Most Wanted Rwandan Genocide Fugitive Arrested in South Africa after Decades

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Kayishema was directly involved in the "planning and execution" of the massacre of more than 2,000 Tutsi refugees in Nyanga Catholic Church during the Rwandan genocide.

The most wanted fugitive accused of involvement in the 1994 Rwandan genocide was arrested Wednesday in Paarl, South Africa, after decades on the run, authorities said.

Fulgence Kayishema was arrested in a joint operation involving South African authorities and the prosecutor's fugitive-tracking team, said the chief prosecutor of the tribunal charged with finding the remaining fugitives.

Kayishema, who has been on the run since 2001, allegedly orchestrated the killing of more than 2,000 Tutsi refugees -- women, men, children, and the elderly -- at Nyange Catholic Church in Rwanda during the genocide.

"Fulgence Kayishema was a fugitive for more than 20 years. His arrest ensures that he will finally face justice for his alleged crimes," said Chief Prosecutor Serge Brammertz of the International Residual Mechanism for Criminal Tribunals (IRMCT).

"Genocide is the most serious crime known to humankind. The international community has committed to ensure that its perpetrators will be prosecuted and punished. This arrest is a tangible demonstration that this commitment does not fade and that justice will be done, no matter how long it takes," he added.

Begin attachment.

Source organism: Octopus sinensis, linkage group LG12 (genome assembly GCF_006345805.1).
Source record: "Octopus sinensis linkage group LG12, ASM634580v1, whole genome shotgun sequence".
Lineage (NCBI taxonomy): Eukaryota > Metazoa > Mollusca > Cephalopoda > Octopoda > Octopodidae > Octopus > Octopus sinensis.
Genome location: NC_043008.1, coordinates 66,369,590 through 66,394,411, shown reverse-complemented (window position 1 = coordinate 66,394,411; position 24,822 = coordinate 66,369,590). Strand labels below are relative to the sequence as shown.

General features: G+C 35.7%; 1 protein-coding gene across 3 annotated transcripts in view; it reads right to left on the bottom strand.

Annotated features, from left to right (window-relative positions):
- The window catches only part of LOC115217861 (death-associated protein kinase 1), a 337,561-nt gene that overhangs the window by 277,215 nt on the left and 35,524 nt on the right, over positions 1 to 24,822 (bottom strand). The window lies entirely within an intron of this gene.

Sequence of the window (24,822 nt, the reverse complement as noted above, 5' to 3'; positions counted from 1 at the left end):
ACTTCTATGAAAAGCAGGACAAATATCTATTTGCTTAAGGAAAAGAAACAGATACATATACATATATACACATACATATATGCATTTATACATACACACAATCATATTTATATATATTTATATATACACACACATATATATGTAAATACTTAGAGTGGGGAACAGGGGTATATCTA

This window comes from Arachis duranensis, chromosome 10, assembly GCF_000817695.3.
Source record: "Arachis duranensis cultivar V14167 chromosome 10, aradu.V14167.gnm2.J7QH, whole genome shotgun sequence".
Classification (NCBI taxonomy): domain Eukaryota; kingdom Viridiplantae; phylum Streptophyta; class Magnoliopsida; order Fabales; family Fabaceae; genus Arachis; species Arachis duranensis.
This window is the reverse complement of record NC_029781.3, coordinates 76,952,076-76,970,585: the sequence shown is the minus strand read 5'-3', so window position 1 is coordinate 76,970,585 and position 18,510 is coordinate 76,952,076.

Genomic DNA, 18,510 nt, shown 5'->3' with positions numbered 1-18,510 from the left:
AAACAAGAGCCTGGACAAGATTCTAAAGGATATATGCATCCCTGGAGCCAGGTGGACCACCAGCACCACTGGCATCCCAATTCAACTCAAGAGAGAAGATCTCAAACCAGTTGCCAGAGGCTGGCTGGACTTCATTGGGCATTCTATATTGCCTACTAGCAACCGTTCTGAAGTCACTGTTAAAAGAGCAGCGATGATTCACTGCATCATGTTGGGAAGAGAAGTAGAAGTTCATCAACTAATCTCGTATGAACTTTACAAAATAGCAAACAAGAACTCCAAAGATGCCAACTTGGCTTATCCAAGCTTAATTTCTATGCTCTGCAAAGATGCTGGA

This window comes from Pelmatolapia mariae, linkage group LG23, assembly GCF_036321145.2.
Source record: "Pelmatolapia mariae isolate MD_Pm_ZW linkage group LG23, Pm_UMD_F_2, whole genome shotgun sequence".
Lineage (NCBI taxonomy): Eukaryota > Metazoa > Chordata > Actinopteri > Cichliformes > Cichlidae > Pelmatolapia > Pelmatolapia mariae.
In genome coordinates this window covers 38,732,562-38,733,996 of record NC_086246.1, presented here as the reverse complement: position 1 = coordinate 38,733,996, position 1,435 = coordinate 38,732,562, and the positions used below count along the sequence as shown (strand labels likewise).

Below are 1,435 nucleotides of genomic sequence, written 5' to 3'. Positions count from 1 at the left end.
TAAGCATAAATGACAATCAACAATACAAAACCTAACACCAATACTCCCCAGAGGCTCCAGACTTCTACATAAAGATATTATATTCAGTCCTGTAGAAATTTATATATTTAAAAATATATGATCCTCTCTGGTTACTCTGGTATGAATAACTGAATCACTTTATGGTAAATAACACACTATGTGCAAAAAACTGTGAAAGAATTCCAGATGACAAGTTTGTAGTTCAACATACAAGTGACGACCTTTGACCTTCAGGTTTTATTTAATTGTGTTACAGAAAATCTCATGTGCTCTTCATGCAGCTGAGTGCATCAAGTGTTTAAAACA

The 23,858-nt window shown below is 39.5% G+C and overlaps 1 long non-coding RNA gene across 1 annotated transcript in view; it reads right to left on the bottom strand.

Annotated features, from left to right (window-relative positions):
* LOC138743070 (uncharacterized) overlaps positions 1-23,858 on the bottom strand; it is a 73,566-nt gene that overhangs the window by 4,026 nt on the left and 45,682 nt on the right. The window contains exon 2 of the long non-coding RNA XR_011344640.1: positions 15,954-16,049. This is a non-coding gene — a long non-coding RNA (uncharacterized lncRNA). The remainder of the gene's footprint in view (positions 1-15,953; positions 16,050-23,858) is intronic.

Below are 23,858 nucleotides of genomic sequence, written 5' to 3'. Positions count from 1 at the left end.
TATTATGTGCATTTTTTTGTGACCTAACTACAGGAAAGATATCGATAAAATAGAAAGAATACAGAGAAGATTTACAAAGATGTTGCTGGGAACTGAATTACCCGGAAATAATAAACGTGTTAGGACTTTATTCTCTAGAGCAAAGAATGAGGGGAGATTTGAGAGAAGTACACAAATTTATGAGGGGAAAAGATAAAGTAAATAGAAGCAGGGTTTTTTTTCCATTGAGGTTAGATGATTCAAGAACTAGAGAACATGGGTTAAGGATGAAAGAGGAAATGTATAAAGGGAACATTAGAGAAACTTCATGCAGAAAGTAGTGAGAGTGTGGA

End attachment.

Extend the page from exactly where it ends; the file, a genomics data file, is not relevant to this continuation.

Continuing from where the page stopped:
Brammertz has complained in recent years about the lack of cooperation from South African authorities, and there have been a series of near misses capturing Kayishema. On Thursday, however, he hailed the cooperation and support of the South African government in apprehending the fugitive.

The events in Nyanga were one of the most brutal of the genocide that saw an estimated 800,000 Tutsis and moderate Hutus killed over the period of 100 days.

The tribunal alleges that Kayishema, who is due to appear in a Cape Town court Friday, was directly involved in the "planning and execution of this massacre".

According to the indictment, he bought and distributed petrol to burn down the church while refugees were inside. Alongside others, Kayishema is also accused of using a bulldozer to demolish the church after the fire, while refugees were still inside. 

The IRMCT says the investigation leading to his arrest spanned multiple countries across Africa and in other regions. The US War Crimes Rewards Program offered a reward of up to $5,000,000 for information on Kayishema and the other fugitives wanted for perpetrating the Rwandan genocide.

The Rwandan genocide saw Hutu militias and civilians alike kill large numbers of members of the Tutsi ethnic minority: men, women and children, many of whom had been their neighbours before the genocide began.

The killings finally ended 100 days later, when Rwandan Patriotic Front (RPF) troops, led by Paul Kagame, defeated the Hutu rebels and took control of the country.